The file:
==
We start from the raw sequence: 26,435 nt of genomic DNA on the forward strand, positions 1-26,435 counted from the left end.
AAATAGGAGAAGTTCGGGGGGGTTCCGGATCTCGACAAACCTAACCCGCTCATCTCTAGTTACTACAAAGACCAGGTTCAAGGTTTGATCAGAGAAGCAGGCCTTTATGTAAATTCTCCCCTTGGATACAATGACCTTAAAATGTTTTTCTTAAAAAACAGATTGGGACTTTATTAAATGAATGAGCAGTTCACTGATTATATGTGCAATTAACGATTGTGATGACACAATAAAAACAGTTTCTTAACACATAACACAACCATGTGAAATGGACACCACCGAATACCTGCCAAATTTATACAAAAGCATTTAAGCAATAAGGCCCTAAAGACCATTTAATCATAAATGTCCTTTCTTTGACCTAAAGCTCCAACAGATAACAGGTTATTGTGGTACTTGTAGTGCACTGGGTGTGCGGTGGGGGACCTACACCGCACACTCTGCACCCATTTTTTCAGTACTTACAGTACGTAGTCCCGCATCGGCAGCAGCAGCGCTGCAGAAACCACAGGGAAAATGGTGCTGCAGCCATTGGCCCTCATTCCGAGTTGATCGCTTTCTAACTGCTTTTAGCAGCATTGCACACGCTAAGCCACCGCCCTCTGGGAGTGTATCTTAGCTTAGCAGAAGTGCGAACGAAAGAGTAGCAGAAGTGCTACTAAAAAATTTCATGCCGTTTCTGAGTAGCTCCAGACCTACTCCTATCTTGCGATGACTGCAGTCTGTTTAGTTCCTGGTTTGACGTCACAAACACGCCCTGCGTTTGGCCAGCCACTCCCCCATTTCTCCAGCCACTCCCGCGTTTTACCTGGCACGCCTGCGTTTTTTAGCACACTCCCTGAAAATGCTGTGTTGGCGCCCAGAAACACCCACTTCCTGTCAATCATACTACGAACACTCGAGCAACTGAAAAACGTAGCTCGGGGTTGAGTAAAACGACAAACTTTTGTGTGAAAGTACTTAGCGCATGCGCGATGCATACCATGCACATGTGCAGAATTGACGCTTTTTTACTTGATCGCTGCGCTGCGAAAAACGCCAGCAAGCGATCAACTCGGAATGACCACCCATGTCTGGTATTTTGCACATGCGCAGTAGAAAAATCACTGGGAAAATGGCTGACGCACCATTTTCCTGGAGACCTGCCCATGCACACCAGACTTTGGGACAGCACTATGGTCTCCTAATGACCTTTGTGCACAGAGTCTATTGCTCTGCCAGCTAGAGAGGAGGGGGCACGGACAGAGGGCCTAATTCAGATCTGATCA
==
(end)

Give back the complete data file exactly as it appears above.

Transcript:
We start from the raw sequence: 26,435 nt of genomic DNA on the forward strand, positions 1-26,435 counted from the left end.
AAATAGGAGAAGTTCGGGGGGGTTCCGGATCTCGACAAACCTAACCCGCTCATCTCTAGTTACTACAAAGACCAGGTTCAAGGTTTGATCAGAGAAGCAGGCCTTTATGTAAATTCTCCCCTTGGATACAATGACCTTAAAATGTTTTTCTTAAAAAACAGATTGGGACTTTATTAAATGAATGAGCAGTTCACTGATTATATGTGCAATTAACGATTGTGATGACACAATAAAAACAGTTTCTTAACACATAACACAACCATGTGAAATGGACACCACCGAATACCTGCCAAATTTATACAAAAGCATTTAAGCAATAAGGCCCTAAAGACCATTTAATCATAAATGTCCTTTCTTTGACCTAAAGCTCCAACAGATAACAGGTTATTGTGGTACTTGTAGTGCACTGGGTGTGCGGTGGGGGACCTACACCGCACACTCTGCACCCATTTTTTCAGTACTTACAGTACGTAGTCCCGCATCGGCAGCAGCAGCGCTGCAGAAACCACAGGGAAAATGGTGCTGCAGCCATTGGCCCTCATTCCGAGTTGATCGCTTTCTAACTGCTTTTAGCAGCATTGCACACGCTAAGCCACCGCCCTCTGGGAGTGTATCTTAGCTTAGCAGAAGTGCGAACGAAAGAGTAGCAGAAGTGCTACTAAAAAATTTCATGCCGTTTCTGAGTAGCTCCAGACCTACTCCTATCTTGCGATGACTGCAGTCTGTTTAGTTCCTGGTTTGACGTCACAAACACGCCCTGCGTTTGGCCAGCCACTCCCCCATTTCTCCAGCCACTCCCGCGTTTTACCTGGCACGCCTGCGTTTTTTAGCACACTCCCTGAAAATGCTGTGTTGGCGCCCAGAAACACCCACTTCCTGTCAATCATACTACGAACACTCGAGCAACTGAAAAACGTAGCTCGGGGTTGAGTAAAACGACAAACTTTTGTGTGAAAGTACTTAGCGCATGCGCGATGCATACCATGCACATGTGCAGAATTGACGCTTTTTTACTTGATCGCTGCGCTGCGAAAAACGCCAGCAAGCGATCAACTCGGAATGACCACCCATGTCTGGTATTTTGCACATGCGCAGTAGAAAAATCACTGGGAAAATGGCTGACGCACCATTTTCCTGGAGACCTGCCCATGCACACCAGACTTTGGGACAGCACTATGGTCTCCTAATGACCTTTGTGCACAGAGTCTATTGCTCTGCCAGCTAGAGAGGAGGGGGCACGGACAGAGGGCCTAATTCAGATCTGATCA